Defender of St Louis
"...a little-known part of the history of the American Revolution..."
"Mangez plomb, cochons!"
"Eat Lead, You Pigs!"
Francois Valle first made his mark in the region as founder of French Colonial
Valles Mines after arriving from Quebec in 1748 and in later years, after moving to Ste Genevieve,
ultimately he served as Commandant of the Fort there.
He made history a second time 32 years after Valles Mines by risking everything
to help a Spanish fort named Fort San Carlos, 60 miles to the North, a vulnerable settlement
caught in a battle for the New World, a place today we today
call...Saint Louis, Missouri.
"...In his early 70's and commandante of Ste. Genevieve, he sent his two sons and
all the Ste. Genevieve militia he could spare to the Spanish settlement at St. Louis in May
1780 to defend against the coming British-Indians' attack. " [With the attack on its way,
St. Louis had still not been fortified].
"In two weeks the garrison of 350 defenders withstood 1000 attackers. May 26th, outnumbered
3 to 1, the garrison still prevailed after a desperate struggle...It does not seem excessive to claim that the men
from Ste. Genevieve added the weight that tipped the scale of battle in favor of the defenders...
*...by royal decree on
April 1, 1782 King Carlos III of Spain conferred upon Francois I the rank of lieutenant in the regular
Spanish army. Francois Valle, French Canadian habitant, thus became a Spanish don..."
"...At the same time that the Franco-Spanish garrison repelled the Anglo-Indian attack on St Louis,
Colonel John Montgomery and General George Rogers Clark fended off a secondary British thrust at
Cahokia across the Mississippi. These British setbacks in the western theater of action are a
little-known part of the history of the American Revolution. Nonetheless, they prevented Great
Britain from seizing control of the lucrative fur trade of the lower Mississippi River,...."
Colonial Ste. Genevieve
, Carl J. Ekberg 1996 pg. 66
- READ FIRST 70 PAGES - François Vallé and His World, Carl J. Ekberg 2002
- READABLE ONLINE - Sainte Genevieve, Francis Yealy, S.J., Ph.D. (CANTAB.) 1935
- PURCHASE REPRINT - Sainte Genevieve, Francis Yealy, S.J., Ph.D. (CANTAB.) 1935
- From French Community to Missouri Town: Ste. Genevieve in the Nineteenth Century, Bonnie Stepenoff, Ph.D. (University of Missouri Press, 2006).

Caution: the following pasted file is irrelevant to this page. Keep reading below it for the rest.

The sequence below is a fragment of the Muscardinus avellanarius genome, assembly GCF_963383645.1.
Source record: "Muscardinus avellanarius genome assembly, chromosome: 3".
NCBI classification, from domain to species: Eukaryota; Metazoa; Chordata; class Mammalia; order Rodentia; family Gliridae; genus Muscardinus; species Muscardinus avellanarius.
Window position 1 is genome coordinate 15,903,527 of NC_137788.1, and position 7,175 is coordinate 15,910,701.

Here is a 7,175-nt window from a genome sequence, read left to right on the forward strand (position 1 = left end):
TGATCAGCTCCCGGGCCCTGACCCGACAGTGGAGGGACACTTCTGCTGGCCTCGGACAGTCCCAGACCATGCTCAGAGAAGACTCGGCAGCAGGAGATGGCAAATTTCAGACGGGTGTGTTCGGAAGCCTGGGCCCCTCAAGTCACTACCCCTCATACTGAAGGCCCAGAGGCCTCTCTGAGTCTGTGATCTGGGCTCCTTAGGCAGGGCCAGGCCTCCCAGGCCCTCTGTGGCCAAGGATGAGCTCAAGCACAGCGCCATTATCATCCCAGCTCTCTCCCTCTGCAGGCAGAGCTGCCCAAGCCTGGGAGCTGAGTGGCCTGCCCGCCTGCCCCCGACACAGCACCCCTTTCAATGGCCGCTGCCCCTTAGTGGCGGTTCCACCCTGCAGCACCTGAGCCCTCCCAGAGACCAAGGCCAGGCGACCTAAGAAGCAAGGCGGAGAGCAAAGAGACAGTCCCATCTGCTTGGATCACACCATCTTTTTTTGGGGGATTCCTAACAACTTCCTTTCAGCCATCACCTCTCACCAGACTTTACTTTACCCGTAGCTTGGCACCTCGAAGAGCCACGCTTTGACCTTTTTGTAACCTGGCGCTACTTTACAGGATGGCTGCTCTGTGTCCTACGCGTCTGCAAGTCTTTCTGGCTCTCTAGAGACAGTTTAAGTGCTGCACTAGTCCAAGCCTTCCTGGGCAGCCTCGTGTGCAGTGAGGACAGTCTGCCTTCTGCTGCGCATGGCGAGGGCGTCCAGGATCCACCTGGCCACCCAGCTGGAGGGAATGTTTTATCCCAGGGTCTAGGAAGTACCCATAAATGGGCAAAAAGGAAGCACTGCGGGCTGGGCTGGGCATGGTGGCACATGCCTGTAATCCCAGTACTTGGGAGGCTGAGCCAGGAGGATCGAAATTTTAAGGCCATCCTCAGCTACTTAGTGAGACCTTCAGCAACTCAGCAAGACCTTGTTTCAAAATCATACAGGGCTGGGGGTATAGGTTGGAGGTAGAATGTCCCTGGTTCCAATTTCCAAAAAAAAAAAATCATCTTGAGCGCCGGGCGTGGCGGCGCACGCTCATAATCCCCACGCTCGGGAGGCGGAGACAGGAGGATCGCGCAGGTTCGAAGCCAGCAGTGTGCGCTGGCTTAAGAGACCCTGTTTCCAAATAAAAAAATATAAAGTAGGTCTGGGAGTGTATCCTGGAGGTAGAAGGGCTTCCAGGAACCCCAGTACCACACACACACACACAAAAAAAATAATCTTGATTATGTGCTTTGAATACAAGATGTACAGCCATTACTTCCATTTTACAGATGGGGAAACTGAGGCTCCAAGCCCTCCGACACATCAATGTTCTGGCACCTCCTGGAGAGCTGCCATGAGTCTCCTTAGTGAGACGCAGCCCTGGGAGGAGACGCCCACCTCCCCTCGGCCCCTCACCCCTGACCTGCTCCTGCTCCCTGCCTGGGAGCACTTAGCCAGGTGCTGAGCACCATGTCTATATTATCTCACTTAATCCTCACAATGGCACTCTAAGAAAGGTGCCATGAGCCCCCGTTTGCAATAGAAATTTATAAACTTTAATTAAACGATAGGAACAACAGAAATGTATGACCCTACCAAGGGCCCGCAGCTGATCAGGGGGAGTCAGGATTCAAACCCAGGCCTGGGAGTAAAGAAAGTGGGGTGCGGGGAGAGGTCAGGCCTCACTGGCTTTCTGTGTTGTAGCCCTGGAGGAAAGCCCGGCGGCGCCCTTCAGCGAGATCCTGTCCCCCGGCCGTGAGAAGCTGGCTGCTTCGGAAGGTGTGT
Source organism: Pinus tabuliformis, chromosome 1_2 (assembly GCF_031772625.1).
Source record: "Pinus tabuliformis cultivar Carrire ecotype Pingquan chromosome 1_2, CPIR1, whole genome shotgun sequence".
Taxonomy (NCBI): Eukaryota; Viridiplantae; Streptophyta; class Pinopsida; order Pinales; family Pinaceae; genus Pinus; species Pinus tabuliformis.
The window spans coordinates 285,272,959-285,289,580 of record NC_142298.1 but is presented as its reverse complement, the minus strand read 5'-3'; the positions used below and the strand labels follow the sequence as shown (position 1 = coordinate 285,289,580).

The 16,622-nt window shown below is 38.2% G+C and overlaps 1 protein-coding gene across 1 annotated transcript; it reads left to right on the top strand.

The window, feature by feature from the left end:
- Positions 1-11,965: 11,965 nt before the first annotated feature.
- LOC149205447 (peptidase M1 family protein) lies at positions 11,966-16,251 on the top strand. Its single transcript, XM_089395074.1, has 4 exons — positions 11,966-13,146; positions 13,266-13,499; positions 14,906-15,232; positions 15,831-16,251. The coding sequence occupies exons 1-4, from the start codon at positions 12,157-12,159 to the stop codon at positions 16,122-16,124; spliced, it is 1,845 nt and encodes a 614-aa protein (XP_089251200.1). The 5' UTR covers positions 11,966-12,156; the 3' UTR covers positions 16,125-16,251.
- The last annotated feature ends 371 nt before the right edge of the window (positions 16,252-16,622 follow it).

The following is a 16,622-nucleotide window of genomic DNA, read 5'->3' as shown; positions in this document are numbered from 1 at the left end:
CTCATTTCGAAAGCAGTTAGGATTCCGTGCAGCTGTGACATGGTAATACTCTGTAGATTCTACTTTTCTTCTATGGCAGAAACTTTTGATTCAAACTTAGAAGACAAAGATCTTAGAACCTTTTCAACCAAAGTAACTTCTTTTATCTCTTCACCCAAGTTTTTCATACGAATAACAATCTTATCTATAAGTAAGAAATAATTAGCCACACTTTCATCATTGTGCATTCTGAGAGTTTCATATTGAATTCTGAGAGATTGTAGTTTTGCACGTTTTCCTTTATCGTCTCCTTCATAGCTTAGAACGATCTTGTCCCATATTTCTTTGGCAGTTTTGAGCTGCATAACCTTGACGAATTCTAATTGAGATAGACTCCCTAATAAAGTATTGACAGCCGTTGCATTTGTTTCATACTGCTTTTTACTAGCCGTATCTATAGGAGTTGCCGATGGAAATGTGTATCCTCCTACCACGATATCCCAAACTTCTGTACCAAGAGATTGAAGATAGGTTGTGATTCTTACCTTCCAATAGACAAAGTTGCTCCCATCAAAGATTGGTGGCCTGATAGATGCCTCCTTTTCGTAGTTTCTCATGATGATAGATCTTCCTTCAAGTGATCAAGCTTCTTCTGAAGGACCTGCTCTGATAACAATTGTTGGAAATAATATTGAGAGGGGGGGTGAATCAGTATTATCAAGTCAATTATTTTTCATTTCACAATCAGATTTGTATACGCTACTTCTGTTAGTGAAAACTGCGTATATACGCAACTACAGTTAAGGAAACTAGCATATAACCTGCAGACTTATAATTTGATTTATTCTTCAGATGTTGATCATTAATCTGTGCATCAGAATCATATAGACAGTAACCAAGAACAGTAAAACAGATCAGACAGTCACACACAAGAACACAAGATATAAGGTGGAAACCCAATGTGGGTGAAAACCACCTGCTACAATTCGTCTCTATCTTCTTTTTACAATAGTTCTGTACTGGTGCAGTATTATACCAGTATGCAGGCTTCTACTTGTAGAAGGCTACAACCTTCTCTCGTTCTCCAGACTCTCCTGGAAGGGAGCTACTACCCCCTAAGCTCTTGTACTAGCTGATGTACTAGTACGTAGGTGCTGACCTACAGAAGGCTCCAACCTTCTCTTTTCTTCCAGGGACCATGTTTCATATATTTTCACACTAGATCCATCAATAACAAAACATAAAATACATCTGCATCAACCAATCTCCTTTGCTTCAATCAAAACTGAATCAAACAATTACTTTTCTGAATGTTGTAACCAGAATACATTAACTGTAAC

: Valle gave the defenders a major tactical advantage in two ways, first by
supplying genuine lead musket and cannon balls and secondly, by supplying his
own Ste. Genevieve militia, well trained and equipped.
Riflemen in those days knew the best projectiles came from casting their own. Making musket balls from lead
gave them huge knock-down power. Shooting pebbles did not carry far and had a lot less penetrating power. You can see
Mel Gibson in "The Patriot"
for how he melted down his
murdered son's toy lead soldiers into musket balls.[0:38/1:35]
At 100 feet getting hit with a pebble or stone did not compare to the damage and knockdown power of a typical
52-caliber lead rifleball at that distance, even to this day used
for medium game [weighing] up
to 300 lbs.
Lead is 15 times heavier than limestone [0.409 lbs/cu.in vs. dolomite's 0.0266 lbs/cu.in.).
"The Battle of Fort San Carlos" [May 26, 1780]
has been called the western-most battle of the Revolutionary War.
Commemoration Committee for the Battle of Fort San Carlos
For more info, click here:
LITTLE KNOWN FACT: The ruins of Fort San Carlos are buried under Ballpark Village and The Spanish Pavilion nearby.
"...A Stunning Defeat" In October 1781, the war virtually came to an end when General Cornwallis was surrounded and forced to surrender the
British position at Yorktown, Virginia. Two years later, the Treaty of Paris made it official:
America was independent.
"Yorktown was the last major engagement of the war however there are documented cases of skirmishes
occurring up til late 1783. One of the last occured in New Jersey near Tuckerton on April 3, 1783."
From The State Of New Jersey's NJ Historic Trust, 11.The American Revolution
"August 27, 1782 - The last fighting of the Revolutionary War between Americans and British occurs with a skirmish in South Carolina along
the Combahee River. November 10, 1782 - The final battle of the Revolutionary War occurs as Americans
retaliate against Loyalist and Indian forces by attacking a Shawnee Indian village in the Ohio territory."
...France fought alongside the United States, against Britain, from 1778..."
Francois Valle supplied lead to the Revolutionary War effort as a Frenchman. The French were a great help to the
colonists, often at their own expense."
From Wikipedia's "France in the American Revolutionary War